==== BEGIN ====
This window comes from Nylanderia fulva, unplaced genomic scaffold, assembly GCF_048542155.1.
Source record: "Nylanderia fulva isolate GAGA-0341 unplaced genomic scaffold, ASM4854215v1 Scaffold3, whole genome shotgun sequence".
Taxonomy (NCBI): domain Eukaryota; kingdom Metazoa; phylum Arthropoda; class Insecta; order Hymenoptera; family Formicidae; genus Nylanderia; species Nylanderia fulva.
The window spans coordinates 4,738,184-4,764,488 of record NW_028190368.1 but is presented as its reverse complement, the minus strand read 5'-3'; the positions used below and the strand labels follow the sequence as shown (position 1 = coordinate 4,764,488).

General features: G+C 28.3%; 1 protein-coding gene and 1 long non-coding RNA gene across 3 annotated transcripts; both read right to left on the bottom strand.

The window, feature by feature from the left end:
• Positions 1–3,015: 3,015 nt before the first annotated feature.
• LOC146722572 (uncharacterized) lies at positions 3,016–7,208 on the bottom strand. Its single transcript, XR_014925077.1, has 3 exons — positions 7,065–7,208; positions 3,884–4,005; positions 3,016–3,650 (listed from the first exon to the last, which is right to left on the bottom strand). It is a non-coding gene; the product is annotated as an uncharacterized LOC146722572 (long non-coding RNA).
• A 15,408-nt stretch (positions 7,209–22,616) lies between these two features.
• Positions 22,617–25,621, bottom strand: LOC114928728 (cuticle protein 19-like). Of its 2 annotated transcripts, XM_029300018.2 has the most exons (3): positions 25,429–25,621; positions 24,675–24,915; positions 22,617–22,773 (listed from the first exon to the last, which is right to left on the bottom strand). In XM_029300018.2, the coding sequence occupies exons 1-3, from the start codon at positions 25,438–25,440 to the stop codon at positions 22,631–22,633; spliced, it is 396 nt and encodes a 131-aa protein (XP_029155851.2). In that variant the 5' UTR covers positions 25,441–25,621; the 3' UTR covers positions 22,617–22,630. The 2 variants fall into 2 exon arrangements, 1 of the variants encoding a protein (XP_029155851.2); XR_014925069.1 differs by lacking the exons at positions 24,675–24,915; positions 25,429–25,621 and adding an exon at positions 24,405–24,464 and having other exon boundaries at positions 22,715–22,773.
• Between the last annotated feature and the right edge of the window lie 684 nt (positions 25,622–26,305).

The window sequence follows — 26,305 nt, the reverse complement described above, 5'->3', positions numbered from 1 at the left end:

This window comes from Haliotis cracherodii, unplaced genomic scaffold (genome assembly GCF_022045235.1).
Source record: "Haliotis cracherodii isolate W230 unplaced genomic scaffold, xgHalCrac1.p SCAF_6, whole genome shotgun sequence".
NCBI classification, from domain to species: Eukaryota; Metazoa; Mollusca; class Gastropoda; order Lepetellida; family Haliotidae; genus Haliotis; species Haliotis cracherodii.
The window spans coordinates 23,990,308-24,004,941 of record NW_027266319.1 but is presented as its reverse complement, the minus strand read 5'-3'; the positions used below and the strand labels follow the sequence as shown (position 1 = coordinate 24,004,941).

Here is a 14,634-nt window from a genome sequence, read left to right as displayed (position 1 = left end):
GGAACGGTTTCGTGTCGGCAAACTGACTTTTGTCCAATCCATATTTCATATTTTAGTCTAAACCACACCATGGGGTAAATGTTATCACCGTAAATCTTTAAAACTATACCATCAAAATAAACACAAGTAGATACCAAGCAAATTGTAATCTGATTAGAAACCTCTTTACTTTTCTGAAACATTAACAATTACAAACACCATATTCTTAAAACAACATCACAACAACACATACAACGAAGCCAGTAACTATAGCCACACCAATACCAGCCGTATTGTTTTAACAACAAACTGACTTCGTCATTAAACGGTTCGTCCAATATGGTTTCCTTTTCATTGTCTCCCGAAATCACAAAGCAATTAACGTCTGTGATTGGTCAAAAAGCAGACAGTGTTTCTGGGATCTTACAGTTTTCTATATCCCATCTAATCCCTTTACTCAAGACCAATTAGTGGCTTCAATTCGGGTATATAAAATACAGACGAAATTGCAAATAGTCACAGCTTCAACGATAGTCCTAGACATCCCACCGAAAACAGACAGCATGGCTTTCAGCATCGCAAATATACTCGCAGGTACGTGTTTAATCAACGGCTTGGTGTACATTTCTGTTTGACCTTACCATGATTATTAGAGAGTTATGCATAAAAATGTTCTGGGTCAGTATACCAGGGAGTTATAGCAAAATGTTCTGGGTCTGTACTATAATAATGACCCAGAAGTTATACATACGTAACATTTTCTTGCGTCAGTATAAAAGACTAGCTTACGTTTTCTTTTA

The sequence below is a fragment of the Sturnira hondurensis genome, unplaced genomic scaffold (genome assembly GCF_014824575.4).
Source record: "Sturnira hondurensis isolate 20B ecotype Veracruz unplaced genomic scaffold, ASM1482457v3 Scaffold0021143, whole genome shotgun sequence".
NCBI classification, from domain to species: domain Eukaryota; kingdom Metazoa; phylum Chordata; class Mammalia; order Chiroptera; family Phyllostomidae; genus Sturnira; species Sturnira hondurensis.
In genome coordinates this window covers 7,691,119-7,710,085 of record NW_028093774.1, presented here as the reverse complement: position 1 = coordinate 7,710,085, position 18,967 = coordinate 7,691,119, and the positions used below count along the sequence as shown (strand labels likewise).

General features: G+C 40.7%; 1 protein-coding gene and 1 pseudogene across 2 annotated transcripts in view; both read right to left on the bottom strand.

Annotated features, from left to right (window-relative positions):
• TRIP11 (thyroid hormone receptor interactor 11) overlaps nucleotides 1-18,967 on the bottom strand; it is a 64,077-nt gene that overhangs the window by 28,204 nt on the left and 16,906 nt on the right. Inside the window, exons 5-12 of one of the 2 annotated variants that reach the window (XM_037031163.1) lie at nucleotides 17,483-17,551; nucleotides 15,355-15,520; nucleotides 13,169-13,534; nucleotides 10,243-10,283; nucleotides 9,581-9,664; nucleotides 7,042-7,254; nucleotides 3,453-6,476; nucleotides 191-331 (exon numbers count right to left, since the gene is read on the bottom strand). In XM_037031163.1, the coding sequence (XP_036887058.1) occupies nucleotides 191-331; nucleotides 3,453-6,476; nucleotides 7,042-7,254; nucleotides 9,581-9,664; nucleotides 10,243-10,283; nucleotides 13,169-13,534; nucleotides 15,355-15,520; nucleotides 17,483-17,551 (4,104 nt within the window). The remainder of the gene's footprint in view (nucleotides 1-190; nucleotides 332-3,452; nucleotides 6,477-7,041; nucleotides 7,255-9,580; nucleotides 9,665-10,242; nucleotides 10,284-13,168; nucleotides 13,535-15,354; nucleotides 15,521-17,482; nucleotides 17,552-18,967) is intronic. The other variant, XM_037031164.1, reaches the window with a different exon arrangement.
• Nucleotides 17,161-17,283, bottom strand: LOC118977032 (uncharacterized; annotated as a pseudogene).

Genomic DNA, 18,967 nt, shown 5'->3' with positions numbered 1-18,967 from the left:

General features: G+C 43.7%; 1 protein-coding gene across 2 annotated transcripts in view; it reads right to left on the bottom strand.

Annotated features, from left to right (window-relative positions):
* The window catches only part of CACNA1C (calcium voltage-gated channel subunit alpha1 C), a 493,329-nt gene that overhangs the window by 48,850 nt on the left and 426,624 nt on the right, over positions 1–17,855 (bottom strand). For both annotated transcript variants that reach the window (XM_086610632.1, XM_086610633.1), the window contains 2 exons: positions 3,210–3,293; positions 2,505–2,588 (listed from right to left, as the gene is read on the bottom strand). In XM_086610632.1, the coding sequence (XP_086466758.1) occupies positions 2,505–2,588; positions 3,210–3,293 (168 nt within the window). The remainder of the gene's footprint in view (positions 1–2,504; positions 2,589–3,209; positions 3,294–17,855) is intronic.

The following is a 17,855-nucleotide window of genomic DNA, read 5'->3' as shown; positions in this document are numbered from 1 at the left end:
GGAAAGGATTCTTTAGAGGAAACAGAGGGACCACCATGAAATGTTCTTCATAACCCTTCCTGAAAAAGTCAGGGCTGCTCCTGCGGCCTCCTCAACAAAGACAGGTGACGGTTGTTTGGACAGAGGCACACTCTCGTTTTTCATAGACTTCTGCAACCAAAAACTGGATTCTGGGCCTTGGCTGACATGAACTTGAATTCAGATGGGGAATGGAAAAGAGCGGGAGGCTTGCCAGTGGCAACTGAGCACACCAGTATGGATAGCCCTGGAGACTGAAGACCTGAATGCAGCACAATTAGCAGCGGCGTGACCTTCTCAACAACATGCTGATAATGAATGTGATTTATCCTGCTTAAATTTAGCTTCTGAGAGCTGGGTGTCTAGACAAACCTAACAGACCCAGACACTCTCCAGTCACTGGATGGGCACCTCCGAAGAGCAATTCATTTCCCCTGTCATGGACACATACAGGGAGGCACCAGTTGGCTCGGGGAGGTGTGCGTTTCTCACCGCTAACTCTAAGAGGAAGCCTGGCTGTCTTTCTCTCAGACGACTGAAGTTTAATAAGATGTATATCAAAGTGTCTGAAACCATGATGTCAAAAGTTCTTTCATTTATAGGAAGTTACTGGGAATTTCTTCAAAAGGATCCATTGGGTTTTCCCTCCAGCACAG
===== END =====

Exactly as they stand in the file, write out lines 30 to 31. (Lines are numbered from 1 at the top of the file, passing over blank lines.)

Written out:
* The window catches only part of CACNA1C (calcium voltage-gated channel subunit alpha1 C), a 493,329-nt gene that overhangs the window by 48,850 nt on the left and 426,624 nt on the right, over positions 1–17,855 (bottom strand). For both annotated transcript variants that reach the window (XM_086610632.1, XM_086610633.1), the window contains 2 exons: positions 3,210–3,293; positions 2,505–2,588 (listed from right to left, as the gene is read on the bottom strand). In XM_086610632.1, the coding sequence (XP_086466758.1) occupies positions 2,505–2,588; positions 3,210–3,293 (168 nt within the window). The remainder of the gene's footprint in view (positions 1–2,504; positions 2,589–3,209; positions 3,294–17,855) is intronic.

The following is a 17,855-nucleotide window of genomic DNA, read 5'->3' as shown; positions in this document are numbered from 1 at the left end: